Admittedly, StreetSweeper.org carried a short position in the company, but why wouldn’t you?
When I asked Peter about the Overland transaction, he explained, “Technologically, they are in a class of their own at a cost per gigabyte with enterprise features – there’s nobody there. They can offer comparable features to the most expensive enterprise products on the planet at a price per gigabyte that is lower than anybody else.”
Sure. Maybe that’s why they don’t turn a profit. I could sell gold bars for $13 per, and nobody would beat me on that price, but I’d also be a raving loon to do so.
I ended up giving Sphere 3D the benefit of the doubt, because both Midas Letter and SeekingAlpha.com had featured decidedly positive views of the company. In fact, equity research firm, Jacob Securities, had taken a BUY position with a $16 target price.
That was a little over a year ago. Where is Sphere 3D now? Did they slay Goliath and insert themselves as an integral provider in the virtualization and storage space?
Net loss for the third quarter of 2016 was $43.3 million, or a net loss of $0.84 per share, compared to a net loss of $10.2 million, or a net loss of $0.26 per share, in the third quarter of 2015.
All this while net revenues remained relatively the same from Q3 2015.
How do you lose that much money when you have an empty office and a bored receptionist to pay for?
It’s vulture time. Sphere released a statement just over a week ago stating it had received its second unsolicited offer for certain company assets. This proposal followed another from a different third-party as previously announced by the company. The circling has commenced.
One of the company’s largest shareholders, Cyrus Capital Partners, has reached out and spanked the company with a highly critical letter calling for a complete restructuring for the company to fix “cost” and “underperformance” issues. Cyrus went on to state the company’s latest net-loss is typical of its performance and needs to change.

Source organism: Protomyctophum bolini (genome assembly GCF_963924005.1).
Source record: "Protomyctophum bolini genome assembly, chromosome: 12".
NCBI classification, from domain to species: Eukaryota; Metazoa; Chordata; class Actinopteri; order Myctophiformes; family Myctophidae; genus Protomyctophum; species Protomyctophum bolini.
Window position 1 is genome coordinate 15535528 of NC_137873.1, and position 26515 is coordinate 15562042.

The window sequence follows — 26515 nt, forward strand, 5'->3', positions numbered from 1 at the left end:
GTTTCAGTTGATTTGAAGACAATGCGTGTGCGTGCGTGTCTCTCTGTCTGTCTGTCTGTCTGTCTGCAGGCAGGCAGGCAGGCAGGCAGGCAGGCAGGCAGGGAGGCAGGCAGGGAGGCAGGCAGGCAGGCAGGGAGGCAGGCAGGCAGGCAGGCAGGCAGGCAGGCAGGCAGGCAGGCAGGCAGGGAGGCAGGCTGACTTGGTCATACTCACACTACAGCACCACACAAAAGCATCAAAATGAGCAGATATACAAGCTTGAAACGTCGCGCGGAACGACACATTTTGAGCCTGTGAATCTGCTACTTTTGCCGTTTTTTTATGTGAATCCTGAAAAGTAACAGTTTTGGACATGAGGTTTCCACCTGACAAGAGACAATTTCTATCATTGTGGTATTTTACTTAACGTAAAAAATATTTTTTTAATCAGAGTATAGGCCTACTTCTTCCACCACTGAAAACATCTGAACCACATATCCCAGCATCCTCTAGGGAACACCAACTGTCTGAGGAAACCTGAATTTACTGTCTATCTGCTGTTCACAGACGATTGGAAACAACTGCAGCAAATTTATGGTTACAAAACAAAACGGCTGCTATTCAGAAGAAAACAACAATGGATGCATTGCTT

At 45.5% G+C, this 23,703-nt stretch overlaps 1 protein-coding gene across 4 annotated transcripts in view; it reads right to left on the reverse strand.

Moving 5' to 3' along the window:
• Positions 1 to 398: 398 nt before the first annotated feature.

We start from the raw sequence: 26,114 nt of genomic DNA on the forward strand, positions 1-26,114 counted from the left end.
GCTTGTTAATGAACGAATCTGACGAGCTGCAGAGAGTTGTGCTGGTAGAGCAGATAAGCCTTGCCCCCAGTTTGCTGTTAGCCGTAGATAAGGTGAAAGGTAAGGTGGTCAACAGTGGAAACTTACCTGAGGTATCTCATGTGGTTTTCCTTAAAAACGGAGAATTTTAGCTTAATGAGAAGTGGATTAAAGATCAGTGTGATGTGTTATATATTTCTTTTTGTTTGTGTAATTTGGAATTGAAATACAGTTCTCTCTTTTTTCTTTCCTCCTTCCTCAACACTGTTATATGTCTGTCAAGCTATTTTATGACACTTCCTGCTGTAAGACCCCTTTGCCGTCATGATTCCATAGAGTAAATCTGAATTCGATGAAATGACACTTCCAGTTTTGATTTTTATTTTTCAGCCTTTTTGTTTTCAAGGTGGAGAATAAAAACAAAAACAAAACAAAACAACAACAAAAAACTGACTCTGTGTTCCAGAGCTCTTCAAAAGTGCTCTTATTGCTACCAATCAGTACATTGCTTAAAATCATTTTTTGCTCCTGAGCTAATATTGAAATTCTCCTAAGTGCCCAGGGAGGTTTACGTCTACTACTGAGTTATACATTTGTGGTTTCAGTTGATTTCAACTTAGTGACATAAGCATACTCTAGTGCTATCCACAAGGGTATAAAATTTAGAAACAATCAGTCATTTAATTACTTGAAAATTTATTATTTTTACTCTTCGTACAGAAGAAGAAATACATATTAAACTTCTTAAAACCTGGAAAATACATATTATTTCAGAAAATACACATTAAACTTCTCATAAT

In a letter to the SEC, Cyrus stated, “Recently, we have become frustrated with numerous aspects of Sphere management’s ability to address the Company’s operating and costs structures as well as its ability to grow its revenue. This has led to significant financial hardships that, in our view, have endangered the Company’s long-term viability.”
Cyrus wants Sphere to grow up and separate its business segments instead of trying to boil the ocean with its overly diverse offerings. Cyrus also wants some of its debt back in equity as it shakes up a management team it feels has dropped the ball. All of this will guarantee further financing to keep the company afloat while Cyrus plugs the multitude of holes in Sphere 3D.
“Cyrus believes that the businesses of Sphere are currently significantly underperforming their potential and that a restructuring of the Company on the basis outlined in this letter would allow Sphere to reach its full potential substantially increasing and maximizing shareholder and stakeholder value. We look forward to working constructively with the Board and management team in the near future.”
Sphere 3D’s comeuppance is well-deserved. I may not have doubted Peter’s passion, but I doubted the focus and the vision of Sphere, and it seems those doubts were well-founded. Cyrus’ move at this point is damage control and since they are already lenders to the company, both their shares and their loans to Sphere 3D are at risk.
Will they be able to pull it off and bring Sphere 3D around to profitability? I gave them the benefit of the doubt once, I’m not so optimistic this time. As always, do your own due diligence before making any investment decision.
Like Kelly should have done.
FULL DISCLOSURE: Sphere 3D is NOT a client of EQUITY.GURU, but if they want to tell their side of the story, I’d be more than willing to give them the opportunity. Maybe we can send them over a Dictaphone, which is apparently the next big thing in tech.